Iceland Close to Inviting Hedge Funds to Talks on Debt

Photographer: Arnaldur Halldorsson/Bloomberg

Multicolored rooftops and the harbour are seen on the city skyline in Reykjavik. Iceland averted a sovereign default by rejecting pleas to save its banks. Close

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Photographer: Arnaldur Halldorsson/Bloomberg

Multicolored rooftops and the harbour are seen on the city skyline in Reykjavik. Iceland averted a sovereign default by rejecting pleas to save its banks.

Iceland is close to inviting hedge funds and other creditors in the nation’s failed banks to discuss their claims for the first time, two people close to the matter said.

Iceland’s government, which has so far ignored creditor requests to meet, is now ready to listen to their demands and explain its position after being briefed on the legal ramifications of doing so, the two people said, asking not to be identified because the decision hasn’t yet been made public. Talks may take place as early as within the next month, they said.

The meeting would mark a milestone in Iceland’s efforts to normalize its relations with international capital markets. The 2008 default by Kaupthing Bank hf, Glitnir Bank hf and Landsbanki Islands hf on $85 billion in debt made Iceland a global example of how financial systems can destroy an entire economy. Iceland averted a sovereign default by rejecting pleas to save its banks. Since then, the nation has relied on currency controls to prevent a capital flight and to protect its $16 billion economy.

The government is now confident it can outline what kind of a settlement would allow creditors an exemption from the capital controls, the people said. The composition agreement it’s pursuing would make creditors owners in holding companies overseeing the failed banks’ assets, most of which aren’t denominated in kronur. Iceland is struggling to arrive at a settlement that doesn’t result in a krona sell-off as capital exits the island.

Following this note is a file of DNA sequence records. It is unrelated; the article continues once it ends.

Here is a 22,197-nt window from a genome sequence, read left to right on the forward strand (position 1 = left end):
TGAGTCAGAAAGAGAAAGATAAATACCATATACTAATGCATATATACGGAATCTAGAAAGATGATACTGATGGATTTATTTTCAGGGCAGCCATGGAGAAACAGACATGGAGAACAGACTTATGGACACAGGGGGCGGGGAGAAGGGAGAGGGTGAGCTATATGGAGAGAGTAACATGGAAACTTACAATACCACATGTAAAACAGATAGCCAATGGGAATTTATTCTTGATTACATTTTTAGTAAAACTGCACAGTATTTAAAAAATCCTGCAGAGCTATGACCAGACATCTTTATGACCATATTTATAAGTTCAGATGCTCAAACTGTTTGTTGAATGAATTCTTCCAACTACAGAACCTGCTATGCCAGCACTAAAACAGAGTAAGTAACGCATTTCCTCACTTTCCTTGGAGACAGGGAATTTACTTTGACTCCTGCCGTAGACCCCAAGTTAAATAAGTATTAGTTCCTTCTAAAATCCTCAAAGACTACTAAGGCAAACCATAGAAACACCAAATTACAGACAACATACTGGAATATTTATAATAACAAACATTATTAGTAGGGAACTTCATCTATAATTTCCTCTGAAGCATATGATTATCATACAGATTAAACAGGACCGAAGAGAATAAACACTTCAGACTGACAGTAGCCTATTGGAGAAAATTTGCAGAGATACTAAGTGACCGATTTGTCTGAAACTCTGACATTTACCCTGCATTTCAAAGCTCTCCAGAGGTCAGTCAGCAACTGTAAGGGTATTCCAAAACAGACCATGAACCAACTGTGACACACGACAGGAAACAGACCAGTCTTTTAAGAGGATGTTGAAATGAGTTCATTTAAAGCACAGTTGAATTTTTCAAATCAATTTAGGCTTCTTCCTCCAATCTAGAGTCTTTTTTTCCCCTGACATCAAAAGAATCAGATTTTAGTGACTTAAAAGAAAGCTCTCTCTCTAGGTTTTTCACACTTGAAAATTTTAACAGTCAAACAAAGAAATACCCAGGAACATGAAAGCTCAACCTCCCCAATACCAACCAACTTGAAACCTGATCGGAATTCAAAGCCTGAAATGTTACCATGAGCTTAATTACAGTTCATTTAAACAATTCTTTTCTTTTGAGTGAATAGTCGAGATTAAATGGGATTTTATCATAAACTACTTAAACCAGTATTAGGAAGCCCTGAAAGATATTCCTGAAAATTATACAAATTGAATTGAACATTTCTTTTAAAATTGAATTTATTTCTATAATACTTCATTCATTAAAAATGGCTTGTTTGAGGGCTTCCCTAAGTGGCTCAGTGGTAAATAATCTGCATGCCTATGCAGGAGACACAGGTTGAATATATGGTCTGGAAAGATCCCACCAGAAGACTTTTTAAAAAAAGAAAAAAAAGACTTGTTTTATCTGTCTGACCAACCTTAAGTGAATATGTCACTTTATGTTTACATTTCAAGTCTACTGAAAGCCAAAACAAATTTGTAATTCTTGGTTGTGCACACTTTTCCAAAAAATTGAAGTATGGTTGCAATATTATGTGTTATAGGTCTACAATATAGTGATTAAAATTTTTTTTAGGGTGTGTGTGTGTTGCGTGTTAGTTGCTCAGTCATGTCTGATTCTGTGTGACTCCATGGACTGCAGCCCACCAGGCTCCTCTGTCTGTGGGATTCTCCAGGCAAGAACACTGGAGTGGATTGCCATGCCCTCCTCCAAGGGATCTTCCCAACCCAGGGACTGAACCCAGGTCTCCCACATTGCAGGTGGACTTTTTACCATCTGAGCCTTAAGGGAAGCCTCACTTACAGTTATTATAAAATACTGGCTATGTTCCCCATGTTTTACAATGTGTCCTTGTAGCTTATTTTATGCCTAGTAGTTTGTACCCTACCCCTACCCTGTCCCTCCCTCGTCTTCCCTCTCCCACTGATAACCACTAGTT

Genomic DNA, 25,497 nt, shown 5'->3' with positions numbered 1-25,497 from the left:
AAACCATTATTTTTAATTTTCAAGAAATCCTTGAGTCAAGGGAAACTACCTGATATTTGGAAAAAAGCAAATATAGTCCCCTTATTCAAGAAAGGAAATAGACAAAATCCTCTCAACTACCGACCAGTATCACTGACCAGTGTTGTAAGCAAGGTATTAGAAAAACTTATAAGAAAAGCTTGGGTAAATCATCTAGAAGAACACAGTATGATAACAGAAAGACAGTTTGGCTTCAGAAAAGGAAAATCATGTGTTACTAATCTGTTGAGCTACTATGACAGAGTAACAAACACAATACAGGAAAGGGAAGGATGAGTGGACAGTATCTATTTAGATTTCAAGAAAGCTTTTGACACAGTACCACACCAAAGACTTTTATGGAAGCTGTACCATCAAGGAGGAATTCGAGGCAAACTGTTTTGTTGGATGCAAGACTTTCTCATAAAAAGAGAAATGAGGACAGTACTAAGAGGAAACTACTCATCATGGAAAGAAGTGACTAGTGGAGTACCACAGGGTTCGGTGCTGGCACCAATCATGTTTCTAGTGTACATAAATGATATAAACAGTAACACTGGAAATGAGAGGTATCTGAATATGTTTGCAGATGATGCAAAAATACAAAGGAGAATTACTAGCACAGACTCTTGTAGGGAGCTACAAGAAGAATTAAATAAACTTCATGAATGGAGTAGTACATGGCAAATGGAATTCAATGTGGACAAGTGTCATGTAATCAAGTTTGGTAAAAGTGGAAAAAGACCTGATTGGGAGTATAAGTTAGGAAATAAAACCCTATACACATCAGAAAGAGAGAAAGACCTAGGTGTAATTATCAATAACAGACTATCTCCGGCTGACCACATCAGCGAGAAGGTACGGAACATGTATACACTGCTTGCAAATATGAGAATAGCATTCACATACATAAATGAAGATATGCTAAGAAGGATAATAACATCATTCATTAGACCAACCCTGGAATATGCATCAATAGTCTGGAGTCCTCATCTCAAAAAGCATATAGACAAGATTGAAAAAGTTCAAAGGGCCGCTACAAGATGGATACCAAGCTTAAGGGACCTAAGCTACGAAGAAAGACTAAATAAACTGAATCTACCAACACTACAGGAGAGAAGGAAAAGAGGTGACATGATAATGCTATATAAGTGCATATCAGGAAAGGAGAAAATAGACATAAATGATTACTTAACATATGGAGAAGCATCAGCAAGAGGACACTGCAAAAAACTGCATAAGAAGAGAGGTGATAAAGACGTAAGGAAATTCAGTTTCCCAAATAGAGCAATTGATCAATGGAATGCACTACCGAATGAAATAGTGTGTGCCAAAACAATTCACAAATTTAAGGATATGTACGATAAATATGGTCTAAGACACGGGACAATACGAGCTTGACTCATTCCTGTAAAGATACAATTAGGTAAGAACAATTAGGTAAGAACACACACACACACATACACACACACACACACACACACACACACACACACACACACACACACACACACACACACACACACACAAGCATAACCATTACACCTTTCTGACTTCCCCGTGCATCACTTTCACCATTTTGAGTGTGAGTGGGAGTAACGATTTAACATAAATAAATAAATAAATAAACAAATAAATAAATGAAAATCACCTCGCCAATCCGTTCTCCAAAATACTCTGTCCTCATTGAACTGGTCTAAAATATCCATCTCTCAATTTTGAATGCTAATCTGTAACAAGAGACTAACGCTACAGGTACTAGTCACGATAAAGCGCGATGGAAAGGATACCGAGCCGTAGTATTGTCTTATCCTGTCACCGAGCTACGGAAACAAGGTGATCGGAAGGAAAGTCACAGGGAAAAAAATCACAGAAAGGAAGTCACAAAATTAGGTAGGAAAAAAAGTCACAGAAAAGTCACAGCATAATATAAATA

Speculative Buying

Five-year credit-default swaps on Iceland’s government debt rose six basis points to 177 basis points yesterday, their biggest jump since March 14, according to data compiled by Bloomberg. An increase in default swaps signals a perceived deterioration in an issuer’s credit worthiness.

Sigurdur Mar Jonsson, a spokesman for the government, didn’t comment when contacted by phone yesterday. He said the administration may offer an official response today.

Most of the pre-crisis creditors in the banks sold their holdings after some three-quarters of the value of their investment was wiped out. Hedge funds including Davidson Kempner Capital Management LLC and Taconic Capital Advisors LP subsequently snapped up the debt in anticipation that returns might rise.

Bond Losses

Creditors, represented through winding-up committees, want the government to let them sidestep the currency controls. Prime Minister Sigmundur D. Gunnlaugsson said as recently as January that such a settlement wasn’t viable.

That hasn’t stopped the failed banks’ winding-up committees from looking for ways to reach a settlement. Landsbankinn hf said May 8 it agreed with the administrators of LBI hf -- formerly Landsbanki -- on extending the maturity of 226 billion kronur ($2 billion) in bonds. LBI said then such a deal was contingent on obtaining “certain exemptions from the capital controls” as part of its plan to extend the maturity on the debt by eight years to October 2026.

Bonds issued by Glitnir are trading at about 29 cents on the dollar, while Kaupthing debt is trading at 24 cents, according to Keldan. Landsbanki bonds are trading at just over 5 cents.

To contact the reporter on this story: Omar R. Valdimarsson in Reykjavik at valdimarsson@bloomberg.net

To contact the editors responsible for this story: Tasneem Hanfi Brogger at tbrogger@bloomberg.net; Jonas Bergman at jbergman@bloomberg.net Jonas Bergman

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